By Leonard E. Colvin
New Journal and Guide
There are over 40 listings on the American Cancer Society Calendar related to the awareness, fight and prevention efforts addressing cancer in America and around the world.
January is National Cervical Health Awareness Month; in February, there is World Cancer Day (February 4); March is Colorectal Cancer Awareness Month; and in April, you have National Minority Cancer Awareness Week (April 10-16).
Breast Cancer Awareness Month is observed in October, but Women’s History Month in March encourages women to highlight a major health concern that binds them together. For women like Ada G. Blair, a Breast Cancer Survivor, each day they are alive is one they did not give up hope and succumb to the deadly malady. For Blair, her special day is January 2. On that day in 2001, she underwent a procedure to remove a small lump in her breast. Since then, on January 2, at 10:30 a.m. when her surgery to remove it began 15 years ago, she is on her knees praying with joy that she is alive, well and able to tell others of her story and ordeal.
“My journey has not been as exhausting as others,” she recently told the Guide. “I talk to women who are first time (experiencing) a diagnosis and I tell them it is not a death sentence. Do not give up. It is curable in the early stages of detection. “They will ask ‘why me’,” she continued. “I tell them ‘why not me?’ I say, ‘like me, you can overcome this and become a witness to others.’ Faith and hope have a lot to do with it.”
From 2008 to 2012, breast cancer incidence rates increased 0.4 percent per year in Black women and 1.5 percent per year among Asian/Pacific Islanders while they remained stable among Whites, Hispanics, and American Indian/Alaska Natives. By 2012, the rate at which Black women were diagnosed with breast cancer caught up to the rate at which White women were diagnosed, according to the American Cancer Society.
Black women historically have had lower incidence rates than White women, but death rates among Black women historically have been higher, and that has continued. In fact, the Black-White disparity in breast cancer death rates has increased over time; by 2012, death rates were 42 percent higher in Black women than White women. The authors of that ACS report say the trend is expected to continue.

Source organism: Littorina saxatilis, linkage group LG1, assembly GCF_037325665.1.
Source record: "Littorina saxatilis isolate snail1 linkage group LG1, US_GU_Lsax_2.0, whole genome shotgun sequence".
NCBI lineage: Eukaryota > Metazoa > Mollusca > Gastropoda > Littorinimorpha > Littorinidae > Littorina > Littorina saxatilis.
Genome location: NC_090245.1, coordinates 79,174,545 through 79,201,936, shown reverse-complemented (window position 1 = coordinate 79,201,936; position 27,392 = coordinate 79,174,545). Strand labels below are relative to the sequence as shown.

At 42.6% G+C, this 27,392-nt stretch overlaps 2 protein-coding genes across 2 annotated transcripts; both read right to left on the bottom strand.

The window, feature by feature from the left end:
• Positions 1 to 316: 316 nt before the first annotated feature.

In October of 2000, Blair underwent a routine mammogram screening which doctors urge to detect early cancers and impose early treatment. Several days before Thanksgiving in 2000, she received the “dreaded card” from the Depaul Hospital Cancer Treatment Center, telling her about a small lump in her breast and urging her to consult her primary physician. “I was scared and like a lot of people, I wanted to give up, “ she said. “I then underwent a biopsy in December which verified the existence of a cancerous lump.”
Blair said that prior to Thanksgiving and Christmas of 2000, she did not alert her family or friends of the diagnosis. “Thanksgiving and Christmas are very special to my family,” she said. “We gather and pray for the things we should be thankful for that year. I did not want to tell them initially of the diagnosis. A lot of women don’t because they do not want to worry them, and they do not want people to feel sorry for you.”
She eventually told her family after Christmas, and underwent a biopsy which verified the cancerous lump. Blair recalls the day the lumpectomy was done, on the second day of January 2001. “The doctor who was to perform the procedure asked if he could pray with me and I said sure,” recalled Blair. “After the surgery, one of the nurses asked if she could pray with me. That gave me assurance.”
After the surgery, Blair discovered she did not have to undergo chemotherapy. She did endure 36 less caustic and physically demanding preventative radiation treatments throughout 2001.
At the end of them, she was told the cancer had not spread to any other part of her body. Today she attends periodic screenings at the Depaul Cancer Center. Blair said she has made a number of alterations to her life over the past 15 years
“I check for lumps or other changes to my body, like bruises, every day,” she said. “Once, if someone told me ‘it looks like you have lost weight’ I was flattered. After the diagnosis, I would get worried and run to the doctor. But now I don’t.” She has changed her diet to eat lighter and with more green veggies when she cooks for herself. Blair joined the now 14-member “Sister Network,” a group of women who have survived cancers of various kinds. It provides a supportive and educational network and sisterhood for survivors, those who have recently been diagnosed and are battling, and those on the front line of promoting prevention.
Blair, now 71, is a lifelong resident of Norfolk and lives in her family home in the Bolling Brook section of Norfolk. She retired from the federal work force several years ago and now is a substitute teacher in the Norfolk Public Schools. To give back, she volunteers serving meals to patients who are undergoing chemo or routine radiation. Blair said she provides support and advice to men and women who are diagnosed with varying cancers. “One bit of advice I give to people is to go to your initial appointment with someone who has gone through the experience,” said Blair. “They know the questions to ask. They can help you make decisions on treatment and what you need to do to get through it.”